July 7, 1889 – George Cukor:
Looking for love is tricky business, like whipping a carousel horse.
George Cukor‘s private life was well known in Hollywood. His Sunday afternoon pool parties were legendary in gay circles, having been described in detail by some of the party guests, including writer John Rechy. Cukor’s home, decorated by gay actor turned gay interior designer William Haines, was THE spot for Hollywood homosexuals to gather. The close knit group of regulars included Haines and his partner Jimmie Shields, plus Alan Ladd, writer Somerset Maugham, screenwriter Rowland Leigh, costume designers Orry-Kelly and Robert Le Maire, and handsome actor Robert Walker. Frank Horn, private secretary to Cary Grant, was a frequent guest. Cukor and his sophisticated, artistic friends socialized with their boyfriends, hustlers, rough trade, actor wannabes, or ambitious artists and writers, who saw Cukor’s parties as a way into the exclusive Hollywood life.
My favorite anecdote: Hunky, young Forrest Tucker, who was straight, would show up at Cukor’s parties and swim naked in the pool for the viewing pleasure of Cukor’s famous gay guests such as Noël Coward, or Cecil Beaton or other assorted influential gay guys from the art, literature, and theatre scenes. Tucker realized these men were important contacts. He was one of the many up-and-coming young actors who were willing to make a naked appearance for the sake of their careers. A favorite of the group was handsome, hunky, hairy Aldo Ray, whom Cukor seemed to like well enough to cast in Pat And Mike (1952) and The Marrying Kind (1952) with Judy Holliday.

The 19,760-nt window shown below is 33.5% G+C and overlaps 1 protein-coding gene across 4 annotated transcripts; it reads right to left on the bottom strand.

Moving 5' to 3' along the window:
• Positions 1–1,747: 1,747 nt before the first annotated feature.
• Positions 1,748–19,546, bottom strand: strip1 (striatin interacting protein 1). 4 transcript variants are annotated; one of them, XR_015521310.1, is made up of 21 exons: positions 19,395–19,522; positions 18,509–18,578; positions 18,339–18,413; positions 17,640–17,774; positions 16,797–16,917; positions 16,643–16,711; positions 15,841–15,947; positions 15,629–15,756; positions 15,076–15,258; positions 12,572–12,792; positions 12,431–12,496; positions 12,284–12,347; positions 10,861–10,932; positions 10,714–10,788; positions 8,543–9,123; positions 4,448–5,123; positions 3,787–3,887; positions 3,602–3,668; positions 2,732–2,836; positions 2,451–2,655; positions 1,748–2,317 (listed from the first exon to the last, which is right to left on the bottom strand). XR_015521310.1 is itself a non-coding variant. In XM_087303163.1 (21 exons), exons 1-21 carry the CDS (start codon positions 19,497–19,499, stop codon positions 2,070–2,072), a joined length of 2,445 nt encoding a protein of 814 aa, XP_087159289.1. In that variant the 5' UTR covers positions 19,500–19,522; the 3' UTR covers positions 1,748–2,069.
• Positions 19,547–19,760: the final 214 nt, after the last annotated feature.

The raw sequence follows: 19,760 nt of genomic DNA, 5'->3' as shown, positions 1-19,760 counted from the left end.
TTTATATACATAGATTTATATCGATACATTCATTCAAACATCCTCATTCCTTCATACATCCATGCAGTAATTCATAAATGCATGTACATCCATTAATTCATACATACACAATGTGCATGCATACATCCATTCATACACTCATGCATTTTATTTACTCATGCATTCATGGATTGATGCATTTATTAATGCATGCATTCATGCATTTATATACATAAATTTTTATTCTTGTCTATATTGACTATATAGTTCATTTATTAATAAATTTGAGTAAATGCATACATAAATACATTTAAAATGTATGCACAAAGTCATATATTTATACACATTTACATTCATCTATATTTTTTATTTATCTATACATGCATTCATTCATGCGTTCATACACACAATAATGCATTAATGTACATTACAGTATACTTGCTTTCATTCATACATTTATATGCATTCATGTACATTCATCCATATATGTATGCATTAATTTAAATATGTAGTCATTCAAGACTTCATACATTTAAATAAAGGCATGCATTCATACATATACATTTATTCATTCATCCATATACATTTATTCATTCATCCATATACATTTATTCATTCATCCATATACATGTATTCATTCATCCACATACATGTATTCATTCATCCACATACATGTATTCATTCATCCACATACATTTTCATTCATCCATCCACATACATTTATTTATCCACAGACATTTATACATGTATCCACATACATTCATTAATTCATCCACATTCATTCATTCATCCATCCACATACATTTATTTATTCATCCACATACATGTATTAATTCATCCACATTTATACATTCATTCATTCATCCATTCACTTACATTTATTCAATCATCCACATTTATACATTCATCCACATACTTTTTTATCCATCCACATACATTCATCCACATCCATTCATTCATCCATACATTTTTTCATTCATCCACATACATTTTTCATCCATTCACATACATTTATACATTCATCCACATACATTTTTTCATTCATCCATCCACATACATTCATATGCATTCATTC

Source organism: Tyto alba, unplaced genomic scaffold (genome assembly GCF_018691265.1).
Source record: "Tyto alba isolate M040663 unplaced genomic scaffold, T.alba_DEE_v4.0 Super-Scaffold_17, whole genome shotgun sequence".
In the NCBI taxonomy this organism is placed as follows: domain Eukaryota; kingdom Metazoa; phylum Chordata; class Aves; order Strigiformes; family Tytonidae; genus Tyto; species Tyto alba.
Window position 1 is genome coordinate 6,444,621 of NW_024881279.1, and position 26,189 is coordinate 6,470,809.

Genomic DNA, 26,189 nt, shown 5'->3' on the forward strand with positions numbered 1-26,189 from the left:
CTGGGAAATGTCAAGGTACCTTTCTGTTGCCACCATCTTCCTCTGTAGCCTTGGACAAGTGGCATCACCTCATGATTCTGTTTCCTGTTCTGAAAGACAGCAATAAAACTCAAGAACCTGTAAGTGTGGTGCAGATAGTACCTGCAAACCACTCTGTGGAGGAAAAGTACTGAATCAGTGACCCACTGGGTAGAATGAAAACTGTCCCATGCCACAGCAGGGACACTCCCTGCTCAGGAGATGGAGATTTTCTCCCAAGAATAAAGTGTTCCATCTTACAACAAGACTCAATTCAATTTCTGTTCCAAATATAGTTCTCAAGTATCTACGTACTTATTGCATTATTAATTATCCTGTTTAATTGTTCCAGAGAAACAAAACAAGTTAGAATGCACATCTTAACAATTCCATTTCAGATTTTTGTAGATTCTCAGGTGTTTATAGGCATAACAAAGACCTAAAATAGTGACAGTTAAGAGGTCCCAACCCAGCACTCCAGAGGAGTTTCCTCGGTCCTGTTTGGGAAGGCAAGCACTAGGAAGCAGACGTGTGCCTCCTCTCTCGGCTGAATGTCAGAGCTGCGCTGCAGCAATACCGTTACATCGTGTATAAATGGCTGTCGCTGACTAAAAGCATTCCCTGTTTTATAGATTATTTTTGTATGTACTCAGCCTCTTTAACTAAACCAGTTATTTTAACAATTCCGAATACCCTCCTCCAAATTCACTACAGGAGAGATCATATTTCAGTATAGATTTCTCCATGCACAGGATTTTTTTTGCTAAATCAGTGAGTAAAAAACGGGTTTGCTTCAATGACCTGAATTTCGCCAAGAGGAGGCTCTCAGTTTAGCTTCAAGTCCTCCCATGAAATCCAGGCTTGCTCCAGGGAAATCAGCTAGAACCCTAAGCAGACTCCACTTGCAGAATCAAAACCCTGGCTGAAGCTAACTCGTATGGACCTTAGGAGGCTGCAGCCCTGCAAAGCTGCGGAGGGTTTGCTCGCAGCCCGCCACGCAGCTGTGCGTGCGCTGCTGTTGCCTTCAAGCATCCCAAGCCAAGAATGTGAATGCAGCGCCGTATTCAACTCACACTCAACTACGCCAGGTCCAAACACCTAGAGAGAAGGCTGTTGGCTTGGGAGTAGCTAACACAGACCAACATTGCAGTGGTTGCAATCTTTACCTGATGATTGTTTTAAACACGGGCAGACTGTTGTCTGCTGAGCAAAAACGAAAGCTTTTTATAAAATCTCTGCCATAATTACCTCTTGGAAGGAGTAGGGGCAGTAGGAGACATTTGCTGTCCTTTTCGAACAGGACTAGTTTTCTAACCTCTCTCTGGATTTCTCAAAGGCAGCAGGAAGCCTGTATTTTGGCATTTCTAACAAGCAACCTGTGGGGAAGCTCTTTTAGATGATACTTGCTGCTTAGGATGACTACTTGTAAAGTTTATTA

Cukor’s personal reputation has suffered from some of the anecdotes about him. Rechy:
Cukor was a catty, sometimes cruel queen who was as gifted at separating his private and public personas as he was at making films.
Yet, he seems to have had close friends, at least those important enough for Cukor to have his home filled with their framed photographs: actors Katharine Hepburn, Spencer Tracy, Joan Crawford, Douglas Fairbanks Jr., Lauren Bacall and Humphrey Bogart, Claudette Colbert, Marlene Dietrich, Laurence Olivier and Vivien Leigh and Stanley Holloway, Judy Garland, Gene Tierney, composer Cole Porter, the great director James Whale, Edith Head, Norma Shearer and Irving Thalberg, writers Sinclair Lewis, Theodore Dreiser, Aldous Huxley, Ferenc Molnár, plus Santa Monica power couple Christopher Isherwood and Don Bachardy.
Interestingly, as a closeted gay artist in Hollywood, one of Cukor’s frequent themes in his films was how to reconcile a double life. His movies often feature an outsider or artist always at odds with his or her own queerness and the limits imposed by a staid society. For Cukor, this break with what society expects from an individual seems to represent authentic happiness. With Holiday (1938), Cary Grant rejects his rich, stuffy fiancée in favor of her spinster sister, played by Hepburn, who turns out to be a free-spirited bohemian like him.
Cukor was often dubbed a “women’s director”, unfair because he also was great directing male actors. He was the first to show Grant as a romantic comic actor in Sylvia Scarlett (1935). He gave the first boosts to the careers of Jack Lemmon, Tom Ewell and Anthony Perkins. He coaxed truly great performances from W. C. Fields, Lew Ayres, Spencer Tracy and James Mason that should have won each of them Academy Awards; and James Stewart, Ronald Colman and Rex Harrison in performances that did. Plus there is Max Carey in What Price Hollywood? (1932), the great John Barrymore in Dinner At Eight (1933), Grant in The Philadelphia Story (1940), Tracy in Adam’s Rib (1949) and Olivier in Love Among The Ruins (1975). All these actors were found to have new, interesting dimensions to their screen personas with Cukor’s smart, shrewd and sympathetic direction.